The Clinical Corner – Age and Incontinence

July 19, 2023

Welcome back to the Clinical Corner, everyone!

Last month, we talked about the power of vitamin D – a fatigue-fighting energy booster that’s capable of stomping away some of the most common age-related ailments. And while I wouldn’t blame you for not talking through some of these ailments at the dinner table, it’s important that we become comfortable with opening a dialogue about the changes we experience as we age – especially if you’re in the business of caring for others.

We might be hesitant to talk about it at first, but health issues caused by clinical conditions (diabetes, cardiac, etc.) can become increasingly prevalent as we go about our life journey. One such issue that commonly arises is urinary incontinence.

Urinary incontinence is not some embarrassing or unusual phenomenon. In fact, having an overactive bladder  is a common affliction for older adults – especially women Thankfully, there are steps we can take to control all types of incontinence, including:

Stress urinary incontinence. Those afflicted may experience bladder control issues when faced with active situations – like laughing at a joke or tossing a ball with the grandkids. This is caused by a weakened pelvic area – but it can be improved with some basic pelvic exercises at home. Visit the National Institute on Aging’s full article for additional details.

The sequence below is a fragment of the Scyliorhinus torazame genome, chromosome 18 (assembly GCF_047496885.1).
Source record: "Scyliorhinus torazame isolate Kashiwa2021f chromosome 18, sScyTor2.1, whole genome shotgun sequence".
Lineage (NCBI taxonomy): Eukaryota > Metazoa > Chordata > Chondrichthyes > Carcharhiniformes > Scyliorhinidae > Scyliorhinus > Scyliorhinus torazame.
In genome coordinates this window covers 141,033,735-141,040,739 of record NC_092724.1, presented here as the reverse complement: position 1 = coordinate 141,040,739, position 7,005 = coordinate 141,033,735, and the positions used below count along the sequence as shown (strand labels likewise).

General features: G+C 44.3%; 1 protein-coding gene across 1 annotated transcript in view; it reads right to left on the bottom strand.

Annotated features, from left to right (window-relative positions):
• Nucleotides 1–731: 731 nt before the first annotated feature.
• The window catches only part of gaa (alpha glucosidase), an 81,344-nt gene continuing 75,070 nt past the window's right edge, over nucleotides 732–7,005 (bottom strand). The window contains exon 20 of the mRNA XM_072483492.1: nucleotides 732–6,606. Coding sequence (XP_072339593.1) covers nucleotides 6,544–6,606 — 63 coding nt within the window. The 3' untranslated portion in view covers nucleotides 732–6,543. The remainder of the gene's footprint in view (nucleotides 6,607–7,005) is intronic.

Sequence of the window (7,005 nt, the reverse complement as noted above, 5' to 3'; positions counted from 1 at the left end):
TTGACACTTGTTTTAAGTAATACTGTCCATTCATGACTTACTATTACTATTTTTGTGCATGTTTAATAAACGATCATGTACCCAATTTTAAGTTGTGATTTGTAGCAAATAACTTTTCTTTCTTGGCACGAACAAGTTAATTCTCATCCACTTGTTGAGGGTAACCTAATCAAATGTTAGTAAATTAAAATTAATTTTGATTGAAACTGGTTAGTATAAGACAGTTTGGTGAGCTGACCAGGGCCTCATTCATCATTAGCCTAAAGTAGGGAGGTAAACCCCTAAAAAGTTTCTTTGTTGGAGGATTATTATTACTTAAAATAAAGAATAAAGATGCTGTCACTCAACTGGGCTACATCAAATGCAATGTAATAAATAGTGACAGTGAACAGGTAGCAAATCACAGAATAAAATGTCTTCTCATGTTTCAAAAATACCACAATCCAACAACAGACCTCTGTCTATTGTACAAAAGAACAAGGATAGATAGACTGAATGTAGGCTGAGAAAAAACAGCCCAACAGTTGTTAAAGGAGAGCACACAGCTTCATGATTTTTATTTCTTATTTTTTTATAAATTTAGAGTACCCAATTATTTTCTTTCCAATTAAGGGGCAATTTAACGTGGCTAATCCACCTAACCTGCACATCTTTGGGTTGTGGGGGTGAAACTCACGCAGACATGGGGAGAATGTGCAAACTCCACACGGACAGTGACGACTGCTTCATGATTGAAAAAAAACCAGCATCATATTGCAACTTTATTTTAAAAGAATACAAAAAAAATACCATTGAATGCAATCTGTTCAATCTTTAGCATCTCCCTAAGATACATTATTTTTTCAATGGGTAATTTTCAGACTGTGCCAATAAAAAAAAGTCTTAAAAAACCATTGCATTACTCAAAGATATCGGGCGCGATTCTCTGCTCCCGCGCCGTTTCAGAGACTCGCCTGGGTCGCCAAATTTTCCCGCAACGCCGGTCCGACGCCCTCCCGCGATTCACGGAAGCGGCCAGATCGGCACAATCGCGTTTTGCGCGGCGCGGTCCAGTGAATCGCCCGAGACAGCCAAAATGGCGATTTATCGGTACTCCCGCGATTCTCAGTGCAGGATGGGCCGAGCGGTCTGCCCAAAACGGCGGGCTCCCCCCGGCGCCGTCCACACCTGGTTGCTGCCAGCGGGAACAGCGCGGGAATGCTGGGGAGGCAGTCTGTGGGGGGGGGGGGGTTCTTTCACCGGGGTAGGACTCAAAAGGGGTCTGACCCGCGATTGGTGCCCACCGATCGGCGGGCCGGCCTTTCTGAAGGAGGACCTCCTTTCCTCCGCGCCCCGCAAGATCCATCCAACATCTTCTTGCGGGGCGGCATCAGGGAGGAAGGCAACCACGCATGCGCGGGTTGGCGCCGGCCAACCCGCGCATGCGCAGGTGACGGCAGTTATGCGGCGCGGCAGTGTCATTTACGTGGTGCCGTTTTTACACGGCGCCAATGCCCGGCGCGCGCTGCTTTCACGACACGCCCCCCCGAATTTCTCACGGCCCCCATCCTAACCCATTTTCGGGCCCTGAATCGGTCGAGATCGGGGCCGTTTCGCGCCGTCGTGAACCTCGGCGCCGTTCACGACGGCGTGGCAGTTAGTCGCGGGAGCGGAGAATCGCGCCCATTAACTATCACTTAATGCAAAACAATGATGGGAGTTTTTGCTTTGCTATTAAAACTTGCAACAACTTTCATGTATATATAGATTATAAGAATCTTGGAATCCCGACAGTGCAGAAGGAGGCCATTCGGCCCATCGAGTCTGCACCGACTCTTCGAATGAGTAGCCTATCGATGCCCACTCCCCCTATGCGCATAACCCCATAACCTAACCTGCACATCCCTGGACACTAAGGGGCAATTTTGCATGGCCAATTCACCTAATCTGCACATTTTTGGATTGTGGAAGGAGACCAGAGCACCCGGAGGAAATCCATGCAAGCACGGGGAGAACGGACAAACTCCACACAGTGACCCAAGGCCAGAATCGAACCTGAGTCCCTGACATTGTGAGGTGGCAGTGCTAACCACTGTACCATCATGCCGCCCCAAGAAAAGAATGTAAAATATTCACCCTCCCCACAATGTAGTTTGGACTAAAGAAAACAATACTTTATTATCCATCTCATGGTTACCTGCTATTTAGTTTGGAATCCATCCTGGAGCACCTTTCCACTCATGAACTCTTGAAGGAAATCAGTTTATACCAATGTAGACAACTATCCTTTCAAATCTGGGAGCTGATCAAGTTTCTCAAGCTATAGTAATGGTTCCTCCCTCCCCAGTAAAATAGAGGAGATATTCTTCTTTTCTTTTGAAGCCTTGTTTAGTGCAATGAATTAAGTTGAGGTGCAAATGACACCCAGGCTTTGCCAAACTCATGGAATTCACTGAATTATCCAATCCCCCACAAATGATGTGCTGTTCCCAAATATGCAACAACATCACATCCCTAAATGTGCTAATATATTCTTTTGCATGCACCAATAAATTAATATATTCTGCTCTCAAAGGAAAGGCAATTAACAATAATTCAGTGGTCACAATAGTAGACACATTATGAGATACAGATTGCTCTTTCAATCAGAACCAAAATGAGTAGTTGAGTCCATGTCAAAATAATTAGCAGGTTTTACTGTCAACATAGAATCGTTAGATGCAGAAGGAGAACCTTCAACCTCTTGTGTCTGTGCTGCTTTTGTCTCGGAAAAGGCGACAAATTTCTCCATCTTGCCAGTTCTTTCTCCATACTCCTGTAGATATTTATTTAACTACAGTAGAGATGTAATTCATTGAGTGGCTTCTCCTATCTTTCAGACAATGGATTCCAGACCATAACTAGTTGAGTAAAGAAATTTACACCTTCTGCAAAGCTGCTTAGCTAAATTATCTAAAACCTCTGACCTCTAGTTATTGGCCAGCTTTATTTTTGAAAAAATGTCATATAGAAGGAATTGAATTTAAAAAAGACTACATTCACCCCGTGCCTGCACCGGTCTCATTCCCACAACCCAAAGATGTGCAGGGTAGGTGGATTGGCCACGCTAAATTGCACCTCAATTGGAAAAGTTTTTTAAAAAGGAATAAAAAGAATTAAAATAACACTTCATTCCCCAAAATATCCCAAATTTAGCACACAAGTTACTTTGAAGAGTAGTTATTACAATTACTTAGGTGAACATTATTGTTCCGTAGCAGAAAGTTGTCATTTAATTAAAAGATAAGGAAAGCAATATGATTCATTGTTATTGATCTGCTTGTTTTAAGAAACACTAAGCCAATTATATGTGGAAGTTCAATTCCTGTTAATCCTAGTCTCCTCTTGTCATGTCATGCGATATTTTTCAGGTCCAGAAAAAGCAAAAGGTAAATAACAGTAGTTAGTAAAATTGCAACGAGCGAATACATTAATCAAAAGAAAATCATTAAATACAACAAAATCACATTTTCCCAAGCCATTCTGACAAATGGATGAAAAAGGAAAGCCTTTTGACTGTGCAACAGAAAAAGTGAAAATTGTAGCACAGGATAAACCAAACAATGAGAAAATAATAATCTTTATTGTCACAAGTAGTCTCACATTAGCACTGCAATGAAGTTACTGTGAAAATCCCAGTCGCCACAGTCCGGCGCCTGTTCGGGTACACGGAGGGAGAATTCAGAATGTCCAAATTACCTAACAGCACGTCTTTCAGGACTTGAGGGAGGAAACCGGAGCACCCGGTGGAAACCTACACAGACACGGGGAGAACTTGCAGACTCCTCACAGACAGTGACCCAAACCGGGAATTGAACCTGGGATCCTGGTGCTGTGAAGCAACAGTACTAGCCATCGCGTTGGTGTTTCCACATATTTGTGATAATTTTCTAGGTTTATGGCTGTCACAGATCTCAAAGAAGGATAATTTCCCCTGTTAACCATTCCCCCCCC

Urge urinary incontinence. This is another type of overactive bladder commonly experienced among women.  

If you’re a diabetic, you can treat this at home simply by keeping your diet healthy and blood sugars under control. Additionally, consider cutting back on alcohol and caffeine and avoiding activities that stimulate your bladder.

Combinations have been known to happen – so if you’re experiencing symptoms from both types of overactive bladder described, please consider seeing a physician. There’s no reason to feel shame or anxiety with something that is so common and readily treatable – and there’s no reason you should feel uncomfortable discussing it with us or a loved one.

Until we talk next month!


-Rhonda Dempsey

Chief Nursing Officer

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